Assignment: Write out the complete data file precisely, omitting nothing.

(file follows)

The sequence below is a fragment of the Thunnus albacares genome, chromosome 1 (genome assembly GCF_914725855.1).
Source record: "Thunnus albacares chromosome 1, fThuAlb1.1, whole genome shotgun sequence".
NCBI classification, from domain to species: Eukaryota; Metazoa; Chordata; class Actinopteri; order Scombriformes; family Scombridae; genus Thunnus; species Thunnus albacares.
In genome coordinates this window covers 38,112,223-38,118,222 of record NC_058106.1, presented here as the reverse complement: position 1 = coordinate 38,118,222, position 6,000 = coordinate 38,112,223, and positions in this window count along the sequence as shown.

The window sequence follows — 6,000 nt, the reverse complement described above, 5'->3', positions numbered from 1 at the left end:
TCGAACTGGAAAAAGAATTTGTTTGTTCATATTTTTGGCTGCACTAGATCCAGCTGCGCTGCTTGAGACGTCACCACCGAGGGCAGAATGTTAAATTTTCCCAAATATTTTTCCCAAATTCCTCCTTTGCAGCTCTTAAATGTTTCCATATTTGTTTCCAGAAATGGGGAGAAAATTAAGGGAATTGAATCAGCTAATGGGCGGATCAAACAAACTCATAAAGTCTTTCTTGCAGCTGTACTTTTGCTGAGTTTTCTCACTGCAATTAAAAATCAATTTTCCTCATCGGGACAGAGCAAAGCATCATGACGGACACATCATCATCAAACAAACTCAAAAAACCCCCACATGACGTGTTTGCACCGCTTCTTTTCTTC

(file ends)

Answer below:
The sequence below is a fragment of the Thunnus albacares genome, chromosome 1 (genome assembly GCF_914725855.1).
Source record: "Thunnus albacares chromosome 1, fThuAlb1.1, whole genome shotgun sequence".
NCBI classification, from domain to species: Eukaryota; Metazoa; Chordata; class Actinopteri; order Scombriformes; family Scombridae; genus Thunnus; species Thunnus albacares.
In genome coordinates this window covers 38,112,223-38,118,222 of record NC_058106.1, presented here as the reverse complement: position 1 = coordinate 38,118,222, position 6,000 = coordinate 38,112,223, and positions in this window count along the sequence as shown.

The window sequence follows — 6,000 nt, the reverse complement described above, 5'->3', positions numbered from 1 at the left end:
TCGAACTGGAAAAAGAATTTGTTTGTTCATATTTTTGGCTGCACTAGATCCAGCTGCGCTGCTTGAGACGTCACCACCGAGGGCAGAATGTTAAATTTTCCCAAATATTTTTCCCAAATTCCTCCTTTGCAGCTCTTAAATGTTTCCATATTTGTTTCCAGAAATGGGGAGAAAATTAAGGGAATTGAATCAGCTAATGGGCGGATCAAACAAACTCATAAAGTCTTTCTTGCAGCTGTACTTTTGCTGAGTTTTCTCACTGCAATTAAAAATCAATTTTCCTCATCGGGACAGAGCAAAGCATCATGACGGACACATCATCATCAAACAAACTCAAAAAACCCCCACATGACGTGTTTGCACCGCTTCTTTTCTTC